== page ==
A Peaceful Movement for Lebanon

Guns were fired in the air, windows were smashed, and a news van burned in the northern city of Tripoli on Tuesday in the hours before Hezbollah-backed Najib Mikati was appointed as Lebanon’s new prime minister. Sunnis across the country took to the streets in rage.

But the streets of the Hezbollah strongholds of Dahiyeh, Baalbek and South Lebanon have been quiet over the past several days. There were no firework displays, parties or cheers in these communities. And it hasn’t been without cause.

“The mood was of overall happiness, victory, but there was an order from Hezbollah members to keep it calm and be quiet about it,” said Nidal Abou Shaheen, a sociologist and economist who lives in the Bir Hassan neighborhood of Dahiyeh. “They were told not to carry out any activity manifesting joy, and not to go near Beirut at all.”

In the Amal-dominated area of Barbour, resident Sanaa al-Jaque said things have been unusually quiet after six p.m. “Amal security members have spread around, especially after the burning tires incident,” Jaque said of Tuesday afternoon’s protests in which groups of former PM Saad Hariri’s supporters lit tires and garbage cans on fire in protest of Mikati’s appointment. “After that the situation has been very quiet – scary quiet – and this was not how it was here before.”

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A group of men sitting inside a lighting store on the outskirts of Hay al-Lija, a Shia neighborhood just south of downtown Beirut, said the area has gone back to a feeling of unexpressed tension between them and their Sunni neighbors living just up the street.

“We are thinking of getting rice and throwing it on the Israelis when they come,” one man said, expressing his frustration with the unsettled tension between Lebanon’s Sunni and Shia communities. He was referencing the Israeli invasion of 1982, when some Lebanese welcomed Israeli soldiers by throwing rice at them, as they saw their presence as a relief in the wake of Palestinian insurgencies. “At least this would get rid of the tension that is around us all the time,” said Mohammad, who gave only his first name.

The appointment of Hezbollah-backed Mikati has been seen by many across the country as a victory for the Iranian- and Syria-backed Hezbollah. The morning headlines of Hezbollah-friendly Al-Ahkbar newspaper called the beginning of Mikati’s term the “end of an era” for Lebanon on Thursday, two days after Hariri was ousted.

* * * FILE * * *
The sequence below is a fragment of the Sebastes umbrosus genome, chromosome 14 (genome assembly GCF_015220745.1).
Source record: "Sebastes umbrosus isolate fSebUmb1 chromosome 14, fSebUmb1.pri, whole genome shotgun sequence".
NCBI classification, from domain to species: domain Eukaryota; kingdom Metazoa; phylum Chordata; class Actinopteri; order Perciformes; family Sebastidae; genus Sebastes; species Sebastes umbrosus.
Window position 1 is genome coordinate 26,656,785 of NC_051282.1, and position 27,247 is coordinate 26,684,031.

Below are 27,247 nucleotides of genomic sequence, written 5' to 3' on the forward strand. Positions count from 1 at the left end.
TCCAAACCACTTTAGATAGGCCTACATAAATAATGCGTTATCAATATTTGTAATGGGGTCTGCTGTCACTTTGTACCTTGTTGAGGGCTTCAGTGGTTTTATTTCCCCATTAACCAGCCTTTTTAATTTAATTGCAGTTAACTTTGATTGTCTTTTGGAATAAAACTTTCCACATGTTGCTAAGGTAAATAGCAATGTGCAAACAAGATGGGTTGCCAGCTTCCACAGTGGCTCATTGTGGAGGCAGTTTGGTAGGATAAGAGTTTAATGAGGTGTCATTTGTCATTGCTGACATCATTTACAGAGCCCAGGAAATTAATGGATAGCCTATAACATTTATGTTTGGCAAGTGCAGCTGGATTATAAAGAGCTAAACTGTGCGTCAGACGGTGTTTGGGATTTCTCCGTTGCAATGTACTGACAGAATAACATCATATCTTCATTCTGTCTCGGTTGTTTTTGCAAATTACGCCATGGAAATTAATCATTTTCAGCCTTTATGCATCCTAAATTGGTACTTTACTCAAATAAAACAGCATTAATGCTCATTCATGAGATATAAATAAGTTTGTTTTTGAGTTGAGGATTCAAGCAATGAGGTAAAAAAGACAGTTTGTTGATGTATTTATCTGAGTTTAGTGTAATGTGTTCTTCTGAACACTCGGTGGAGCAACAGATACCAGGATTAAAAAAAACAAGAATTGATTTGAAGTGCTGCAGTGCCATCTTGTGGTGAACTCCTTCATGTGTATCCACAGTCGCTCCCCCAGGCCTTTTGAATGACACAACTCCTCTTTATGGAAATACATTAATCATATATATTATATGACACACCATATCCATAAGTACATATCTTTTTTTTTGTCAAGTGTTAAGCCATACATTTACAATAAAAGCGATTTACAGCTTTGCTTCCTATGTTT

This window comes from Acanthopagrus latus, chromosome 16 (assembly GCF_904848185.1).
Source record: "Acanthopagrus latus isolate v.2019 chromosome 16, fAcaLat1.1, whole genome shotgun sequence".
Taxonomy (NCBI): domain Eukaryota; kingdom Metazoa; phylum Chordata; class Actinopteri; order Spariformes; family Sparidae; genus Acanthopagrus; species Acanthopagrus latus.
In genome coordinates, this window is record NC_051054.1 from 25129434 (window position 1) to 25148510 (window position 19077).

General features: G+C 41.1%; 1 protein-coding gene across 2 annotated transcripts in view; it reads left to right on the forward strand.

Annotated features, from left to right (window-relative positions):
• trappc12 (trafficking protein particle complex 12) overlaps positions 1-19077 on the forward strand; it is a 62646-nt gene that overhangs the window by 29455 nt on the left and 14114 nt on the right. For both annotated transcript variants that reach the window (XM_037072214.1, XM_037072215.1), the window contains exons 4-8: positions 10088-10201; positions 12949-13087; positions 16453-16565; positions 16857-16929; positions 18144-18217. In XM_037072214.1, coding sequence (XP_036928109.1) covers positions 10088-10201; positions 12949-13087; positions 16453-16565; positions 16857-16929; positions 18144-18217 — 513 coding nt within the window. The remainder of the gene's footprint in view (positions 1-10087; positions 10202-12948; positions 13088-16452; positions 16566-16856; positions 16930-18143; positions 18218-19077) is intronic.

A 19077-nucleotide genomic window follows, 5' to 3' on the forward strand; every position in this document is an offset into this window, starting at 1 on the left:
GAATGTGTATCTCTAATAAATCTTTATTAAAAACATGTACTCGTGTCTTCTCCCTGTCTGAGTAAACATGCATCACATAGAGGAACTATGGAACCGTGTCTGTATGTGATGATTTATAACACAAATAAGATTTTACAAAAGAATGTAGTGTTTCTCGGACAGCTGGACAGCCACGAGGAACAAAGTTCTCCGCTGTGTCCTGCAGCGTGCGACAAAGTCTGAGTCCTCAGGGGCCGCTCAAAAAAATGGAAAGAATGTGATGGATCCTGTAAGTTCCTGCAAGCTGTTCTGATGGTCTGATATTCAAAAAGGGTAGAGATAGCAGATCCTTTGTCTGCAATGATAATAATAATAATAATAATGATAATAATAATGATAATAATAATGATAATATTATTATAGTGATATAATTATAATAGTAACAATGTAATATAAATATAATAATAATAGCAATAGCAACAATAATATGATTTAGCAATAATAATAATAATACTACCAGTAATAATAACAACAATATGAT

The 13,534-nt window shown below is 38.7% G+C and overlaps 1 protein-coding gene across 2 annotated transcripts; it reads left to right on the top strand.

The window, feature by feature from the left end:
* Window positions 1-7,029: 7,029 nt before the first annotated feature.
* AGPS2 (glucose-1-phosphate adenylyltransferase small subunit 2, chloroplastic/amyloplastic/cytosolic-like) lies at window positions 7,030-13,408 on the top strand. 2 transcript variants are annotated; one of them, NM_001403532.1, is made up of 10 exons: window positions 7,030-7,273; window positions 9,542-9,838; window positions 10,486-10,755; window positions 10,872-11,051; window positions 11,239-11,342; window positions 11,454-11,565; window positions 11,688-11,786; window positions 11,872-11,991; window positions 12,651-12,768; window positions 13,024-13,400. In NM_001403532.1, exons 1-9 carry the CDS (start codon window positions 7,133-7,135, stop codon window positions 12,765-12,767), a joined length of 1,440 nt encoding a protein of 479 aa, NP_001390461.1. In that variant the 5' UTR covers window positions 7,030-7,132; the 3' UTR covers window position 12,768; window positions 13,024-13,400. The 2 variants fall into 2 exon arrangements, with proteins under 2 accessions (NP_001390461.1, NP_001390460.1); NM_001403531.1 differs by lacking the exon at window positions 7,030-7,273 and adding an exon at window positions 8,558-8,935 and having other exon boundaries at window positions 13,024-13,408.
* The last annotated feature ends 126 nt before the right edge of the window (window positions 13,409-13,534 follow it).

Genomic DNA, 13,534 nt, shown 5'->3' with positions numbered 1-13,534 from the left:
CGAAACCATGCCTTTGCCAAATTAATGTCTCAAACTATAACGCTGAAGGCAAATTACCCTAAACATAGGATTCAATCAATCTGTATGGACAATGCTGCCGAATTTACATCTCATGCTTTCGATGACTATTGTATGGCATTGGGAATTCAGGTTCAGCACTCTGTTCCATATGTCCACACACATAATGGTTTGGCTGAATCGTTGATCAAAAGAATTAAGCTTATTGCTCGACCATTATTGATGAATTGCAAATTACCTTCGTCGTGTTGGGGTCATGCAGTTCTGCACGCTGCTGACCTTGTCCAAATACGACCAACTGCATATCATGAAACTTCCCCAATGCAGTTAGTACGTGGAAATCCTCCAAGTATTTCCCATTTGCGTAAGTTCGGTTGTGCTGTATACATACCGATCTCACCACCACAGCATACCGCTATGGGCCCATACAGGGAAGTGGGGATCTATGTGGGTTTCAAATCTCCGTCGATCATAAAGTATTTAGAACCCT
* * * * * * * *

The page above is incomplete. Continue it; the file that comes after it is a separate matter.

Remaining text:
“The situation is good,” said 75-year-old Abbas Abbas, a resident of Hay al-Lija. “But we don’t want trouble, so we aren’t celebrating.” At an electrical store down the street, one man said everything has been calm and normal in the neighborhood.

The smell of Turkish coffee grounds mixed with the smoke of Marlboro Reds seeped out the door of a nearby coffee shop. “We didn’t celebrate because there has been too much tension since the collapse of the government,” said Mustapha Naim, 40, who sat in front of his muted television which was switched to Hezbollah’s Al-Manar network.


“There was a kind of pride over the idea that they are stronger,” said activist Lokman Slim, who lives in Dahiyeh. “People were very happy in the sense that okay, we won again. It’s the same sense of happiness in winning a football game.”

He said people in Dahiyeh were glued to their TVs on Tuesday as if watching their team scoring a goal. “People were just in the position of being in front of a huge cinema screen.”

Baalbek, the birthplace of Lebanon’s Hezbollah movement, has been especially calm. “The people here feel that it’s a kind of showing of democracy with what happened,” said Rawan Yaghi, a school teacher in the city, which is known equally for its Roman ruins as for its political and religious dimension. She said on Tuesday people paid little attention to political turmoil and instead spent the day observing the 40th day after Ashura.

“What I’ve seen on TV is something different than what is happening in Baalbek,” Yaghi said. “It’s like a different world. Last night I was out from seven to 12 smoking arguileh. It’s like we are in a part of Lebanon that is still safe for others.”

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